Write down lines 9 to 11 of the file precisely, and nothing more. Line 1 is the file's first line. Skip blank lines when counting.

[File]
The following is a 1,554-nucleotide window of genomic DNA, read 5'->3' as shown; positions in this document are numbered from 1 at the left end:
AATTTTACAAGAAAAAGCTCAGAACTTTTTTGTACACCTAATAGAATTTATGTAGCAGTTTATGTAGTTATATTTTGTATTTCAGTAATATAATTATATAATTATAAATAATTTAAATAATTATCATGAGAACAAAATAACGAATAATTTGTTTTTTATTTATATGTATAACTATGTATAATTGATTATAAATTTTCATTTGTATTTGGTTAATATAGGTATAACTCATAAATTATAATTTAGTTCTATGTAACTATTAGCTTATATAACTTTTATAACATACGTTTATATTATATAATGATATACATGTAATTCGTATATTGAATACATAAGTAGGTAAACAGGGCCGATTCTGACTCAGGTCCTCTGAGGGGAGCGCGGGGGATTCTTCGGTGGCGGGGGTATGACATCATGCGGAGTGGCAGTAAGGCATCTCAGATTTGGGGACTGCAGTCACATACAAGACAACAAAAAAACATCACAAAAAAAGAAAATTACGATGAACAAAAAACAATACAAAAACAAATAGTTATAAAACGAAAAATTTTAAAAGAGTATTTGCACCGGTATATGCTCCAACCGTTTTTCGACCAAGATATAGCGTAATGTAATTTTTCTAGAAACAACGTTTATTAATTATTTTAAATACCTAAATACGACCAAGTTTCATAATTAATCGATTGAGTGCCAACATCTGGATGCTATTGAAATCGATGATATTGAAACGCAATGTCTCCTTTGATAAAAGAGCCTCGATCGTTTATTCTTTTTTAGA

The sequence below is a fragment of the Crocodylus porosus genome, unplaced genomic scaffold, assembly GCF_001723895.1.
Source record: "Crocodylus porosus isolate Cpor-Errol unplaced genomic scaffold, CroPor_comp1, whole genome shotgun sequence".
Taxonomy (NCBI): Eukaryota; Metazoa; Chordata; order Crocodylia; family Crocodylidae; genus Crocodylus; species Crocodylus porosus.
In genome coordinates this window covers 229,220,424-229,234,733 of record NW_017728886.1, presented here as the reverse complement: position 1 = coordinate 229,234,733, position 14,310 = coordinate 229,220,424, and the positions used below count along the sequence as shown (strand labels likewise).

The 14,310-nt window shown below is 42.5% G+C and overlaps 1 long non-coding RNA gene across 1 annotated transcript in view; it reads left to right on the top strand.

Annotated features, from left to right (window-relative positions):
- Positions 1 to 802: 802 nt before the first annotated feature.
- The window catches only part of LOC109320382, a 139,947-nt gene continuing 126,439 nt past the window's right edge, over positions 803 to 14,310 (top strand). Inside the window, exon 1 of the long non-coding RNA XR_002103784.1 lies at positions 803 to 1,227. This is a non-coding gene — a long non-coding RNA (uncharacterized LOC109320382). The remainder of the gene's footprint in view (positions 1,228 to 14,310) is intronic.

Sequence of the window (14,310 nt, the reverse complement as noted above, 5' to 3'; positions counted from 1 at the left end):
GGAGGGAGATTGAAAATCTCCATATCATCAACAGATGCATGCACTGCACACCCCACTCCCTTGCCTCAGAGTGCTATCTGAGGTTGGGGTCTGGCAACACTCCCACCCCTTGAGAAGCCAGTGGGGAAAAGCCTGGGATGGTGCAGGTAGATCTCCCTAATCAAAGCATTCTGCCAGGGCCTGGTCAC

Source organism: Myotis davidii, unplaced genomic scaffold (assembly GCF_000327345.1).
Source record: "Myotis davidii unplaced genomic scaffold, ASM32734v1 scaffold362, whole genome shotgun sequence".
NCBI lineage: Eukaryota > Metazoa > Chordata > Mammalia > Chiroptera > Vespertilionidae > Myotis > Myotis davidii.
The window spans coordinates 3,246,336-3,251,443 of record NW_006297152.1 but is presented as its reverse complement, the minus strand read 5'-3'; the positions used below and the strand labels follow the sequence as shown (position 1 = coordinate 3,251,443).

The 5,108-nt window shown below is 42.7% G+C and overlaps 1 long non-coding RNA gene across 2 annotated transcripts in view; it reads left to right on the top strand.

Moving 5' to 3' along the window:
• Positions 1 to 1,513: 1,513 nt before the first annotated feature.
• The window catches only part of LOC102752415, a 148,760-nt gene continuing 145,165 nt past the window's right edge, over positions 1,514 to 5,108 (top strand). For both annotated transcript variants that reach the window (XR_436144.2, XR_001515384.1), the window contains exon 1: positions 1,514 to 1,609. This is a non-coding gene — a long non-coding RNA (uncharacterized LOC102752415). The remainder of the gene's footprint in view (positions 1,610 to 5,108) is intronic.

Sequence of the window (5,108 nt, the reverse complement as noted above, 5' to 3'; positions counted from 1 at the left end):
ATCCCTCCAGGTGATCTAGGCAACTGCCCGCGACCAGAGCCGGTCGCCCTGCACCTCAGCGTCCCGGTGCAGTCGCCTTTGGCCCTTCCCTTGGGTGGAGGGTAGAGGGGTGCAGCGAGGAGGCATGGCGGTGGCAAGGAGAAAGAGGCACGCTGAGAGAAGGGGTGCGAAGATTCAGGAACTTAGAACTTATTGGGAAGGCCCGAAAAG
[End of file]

- Positions 1 to 802: 802 nt before the first annotated feature.
- The window catches only part of LOC109320382, a 139,947-nt gene continuing 126,439 nt past the window's right edge, over positions 803 to 14,310 (top strand). Inside the window, exon 1 of the long non-coding RNA XR_002103784.1 lies at positions 803 to 1,227. This is a non-coding gene — a long non-coding RNA (uncharacterized LOC109320382). The remainder of the gene's footprint in view (positions 1,228 to 14,310) is intronic.

Sequence of the window (14,310 nt, the reverse complement as noted above, 5' to 3'; positions counted from 1 at the left end):